Of course, as Younger says herself, there is an almost gimmicky aspect to the harp as an instrument. “I'm not knocking our instrument, but there is a hokey factor that comes along with harp,” she explains. “I'll be doing some interviews and people will ask me, ‘How do you stay so humble?’ I say, ‘I play the harp.’ I've got this instrument that has its technical challenges, but also it has this hokey factor that it's really difficult to get through, so that it's not sounding super cheesy. And that's something that Ashby was able to do. That's also something that Alice Coltrane was able to do because there is this soulful element in their playing.”

Brandee Younger performing with her trio at SummerStage in New York City
Andrew James
Brandee Younger performing with her trio at SummerStage in New York City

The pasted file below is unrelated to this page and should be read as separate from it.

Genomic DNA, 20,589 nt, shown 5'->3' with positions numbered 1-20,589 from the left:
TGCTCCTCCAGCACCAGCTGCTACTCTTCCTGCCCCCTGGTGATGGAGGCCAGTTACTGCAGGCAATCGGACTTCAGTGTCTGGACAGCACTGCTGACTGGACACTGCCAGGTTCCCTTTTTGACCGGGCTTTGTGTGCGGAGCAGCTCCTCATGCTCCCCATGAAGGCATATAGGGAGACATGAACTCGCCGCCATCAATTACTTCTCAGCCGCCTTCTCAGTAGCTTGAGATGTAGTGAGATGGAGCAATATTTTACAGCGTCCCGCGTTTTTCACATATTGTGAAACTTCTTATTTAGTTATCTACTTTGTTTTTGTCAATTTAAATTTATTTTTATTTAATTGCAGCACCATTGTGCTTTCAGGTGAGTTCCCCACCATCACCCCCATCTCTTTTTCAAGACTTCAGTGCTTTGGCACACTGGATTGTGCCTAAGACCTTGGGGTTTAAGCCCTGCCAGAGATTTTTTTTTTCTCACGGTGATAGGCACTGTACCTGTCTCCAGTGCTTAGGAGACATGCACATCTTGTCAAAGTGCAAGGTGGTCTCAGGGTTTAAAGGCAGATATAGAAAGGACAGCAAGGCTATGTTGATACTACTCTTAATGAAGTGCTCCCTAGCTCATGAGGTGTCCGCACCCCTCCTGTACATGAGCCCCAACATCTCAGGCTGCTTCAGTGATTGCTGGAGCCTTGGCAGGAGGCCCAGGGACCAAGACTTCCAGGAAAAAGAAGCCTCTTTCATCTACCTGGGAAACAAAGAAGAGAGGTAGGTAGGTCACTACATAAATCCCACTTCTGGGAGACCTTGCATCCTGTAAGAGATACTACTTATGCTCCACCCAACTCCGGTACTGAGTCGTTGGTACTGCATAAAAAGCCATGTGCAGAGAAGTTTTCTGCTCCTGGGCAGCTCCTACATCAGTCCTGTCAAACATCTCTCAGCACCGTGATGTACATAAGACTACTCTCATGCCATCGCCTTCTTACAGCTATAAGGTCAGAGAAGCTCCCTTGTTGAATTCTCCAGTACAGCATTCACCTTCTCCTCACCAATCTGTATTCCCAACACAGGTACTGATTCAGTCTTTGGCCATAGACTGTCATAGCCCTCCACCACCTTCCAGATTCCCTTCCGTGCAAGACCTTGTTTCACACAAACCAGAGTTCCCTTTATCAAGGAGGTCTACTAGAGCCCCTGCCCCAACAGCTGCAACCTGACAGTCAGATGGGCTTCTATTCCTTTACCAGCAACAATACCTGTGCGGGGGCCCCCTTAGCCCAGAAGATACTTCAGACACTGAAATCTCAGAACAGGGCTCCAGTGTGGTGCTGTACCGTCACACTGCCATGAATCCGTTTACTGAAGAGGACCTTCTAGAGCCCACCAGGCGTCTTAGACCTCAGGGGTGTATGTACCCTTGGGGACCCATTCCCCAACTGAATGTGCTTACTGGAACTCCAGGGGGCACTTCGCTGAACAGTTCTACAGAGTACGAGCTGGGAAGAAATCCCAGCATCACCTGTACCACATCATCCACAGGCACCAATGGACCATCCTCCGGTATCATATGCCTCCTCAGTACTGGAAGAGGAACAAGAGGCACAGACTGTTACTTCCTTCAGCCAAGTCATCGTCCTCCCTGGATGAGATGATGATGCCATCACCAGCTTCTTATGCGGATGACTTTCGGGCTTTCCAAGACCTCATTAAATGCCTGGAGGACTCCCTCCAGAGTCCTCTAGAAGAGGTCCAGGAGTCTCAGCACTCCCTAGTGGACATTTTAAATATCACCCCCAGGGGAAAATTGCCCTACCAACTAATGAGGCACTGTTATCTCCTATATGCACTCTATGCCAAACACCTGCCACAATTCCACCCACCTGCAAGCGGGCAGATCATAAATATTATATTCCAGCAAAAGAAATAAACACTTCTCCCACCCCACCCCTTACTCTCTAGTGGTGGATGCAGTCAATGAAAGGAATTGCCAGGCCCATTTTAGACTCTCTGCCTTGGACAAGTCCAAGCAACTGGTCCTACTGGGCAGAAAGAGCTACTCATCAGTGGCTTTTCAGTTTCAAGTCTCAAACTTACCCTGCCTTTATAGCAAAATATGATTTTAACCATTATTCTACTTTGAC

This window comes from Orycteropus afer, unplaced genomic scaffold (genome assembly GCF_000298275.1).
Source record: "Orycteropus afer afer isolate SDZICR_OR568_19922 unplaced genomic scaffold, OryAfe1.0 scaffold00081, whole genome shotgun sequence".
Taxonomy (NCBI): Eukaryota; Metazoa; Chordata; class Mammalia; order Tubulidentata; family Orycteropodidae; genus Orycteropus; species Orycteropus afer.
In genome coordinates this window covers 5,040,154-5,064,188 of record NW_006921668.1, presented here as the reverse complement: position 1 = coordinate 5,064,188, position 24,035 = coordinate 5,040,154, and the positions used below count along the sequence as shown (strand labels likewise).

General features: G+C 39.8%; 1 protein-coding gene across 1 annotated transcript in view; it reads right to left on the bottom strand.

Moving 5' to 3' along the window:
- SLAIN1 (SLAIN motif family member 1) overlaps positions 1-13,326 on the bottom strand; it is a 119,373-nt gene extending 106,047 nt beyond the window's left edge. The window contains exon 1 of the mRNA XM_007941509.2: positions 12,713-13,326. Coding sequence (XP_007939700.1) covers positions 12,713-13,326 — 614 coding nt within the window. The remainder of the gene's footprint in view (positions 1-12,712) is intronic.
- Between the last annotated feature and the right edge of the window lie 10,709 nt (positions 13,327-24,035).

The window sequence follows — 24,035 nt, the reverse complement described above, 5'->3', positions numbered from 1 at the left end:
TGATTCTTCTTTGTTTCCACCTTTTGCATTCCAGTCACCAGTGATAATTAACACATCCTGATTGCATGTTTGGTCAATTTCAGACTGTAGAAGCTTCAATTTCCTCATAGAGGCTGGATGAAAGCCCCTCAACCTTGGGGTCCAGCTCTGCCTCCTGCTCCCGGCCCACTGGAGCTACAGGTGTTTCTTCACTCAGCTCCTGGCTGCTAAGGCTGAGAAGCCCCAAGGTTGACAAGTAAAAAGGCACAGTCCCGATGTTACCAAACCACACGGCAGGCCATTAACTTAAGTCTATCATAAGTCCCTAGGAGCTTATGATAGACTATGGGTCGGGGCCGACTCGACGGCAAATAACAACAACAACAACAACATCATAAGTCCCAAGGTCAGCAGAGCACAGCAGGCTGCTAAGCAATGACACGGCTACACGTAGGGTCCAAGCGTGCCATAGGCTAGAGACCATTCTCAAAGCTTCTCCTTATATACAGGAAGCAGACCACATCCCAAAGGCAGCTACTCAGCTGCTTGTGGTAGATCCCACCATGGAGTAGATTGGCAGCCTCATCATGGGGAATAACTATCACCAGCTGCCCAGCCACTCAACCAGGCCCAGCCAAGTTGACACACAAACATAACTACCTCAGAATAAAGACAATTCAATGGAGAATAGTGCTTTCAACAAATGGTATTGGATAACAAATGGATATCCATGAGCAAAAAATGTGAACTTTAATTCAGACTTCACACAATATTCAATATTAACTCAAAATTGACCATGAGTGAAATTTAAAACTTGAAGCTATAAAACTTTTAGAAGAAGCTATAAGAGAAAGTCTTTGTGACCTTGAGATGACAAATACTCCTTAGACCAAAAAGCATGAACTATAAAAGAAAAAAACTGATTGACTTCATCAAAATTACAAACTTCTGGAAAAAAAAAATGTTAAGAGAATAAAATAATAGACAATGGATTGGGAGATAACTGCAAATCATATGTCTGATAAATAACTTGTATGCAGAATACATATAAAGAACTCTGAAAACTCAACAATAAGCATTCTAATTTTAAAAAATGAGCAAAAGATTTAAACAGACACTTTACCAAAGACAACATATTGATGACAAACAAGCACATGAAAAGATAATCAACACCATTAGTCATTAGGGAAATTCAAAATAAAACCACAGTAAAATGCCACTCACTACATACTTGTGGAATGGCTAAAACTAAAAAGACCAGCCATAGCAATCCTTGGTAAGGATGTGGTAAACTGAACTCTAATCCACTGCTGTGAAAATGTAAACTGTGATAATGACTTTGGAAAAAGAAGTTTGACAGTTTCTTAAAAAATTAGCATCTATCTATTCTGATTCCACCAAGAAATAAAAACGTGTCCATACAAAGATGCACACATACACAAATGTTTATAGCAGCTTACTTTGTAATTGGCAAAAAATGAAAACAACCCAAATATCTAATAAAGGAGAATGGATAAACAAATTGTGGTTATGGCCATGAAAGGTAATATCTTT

Yet another challenge of this unique and beautiful instrument is its incredible size and weight. How do you go on the road with such a thing and if you don’t take it with you, then what do you play? How did Ms. Ashby manage it? “Back in the day, clearly well before I was born, I know a lot of the great harpists traveled by train,” Younger says. “They would put it in the big trunk and take it on a train, but we can't do that now. We can't bring a harp on Amtrak. She had to manage that. There's this recording I heard of her playing, toward the end of her life, and during the concert she did thank the harpist that loaned the harp. Anytime you travel, you've got to use something local, so it's important that you have good relationships with other harpists, and that's why the American Harp Society was formed, because we had no connects when we traveled.”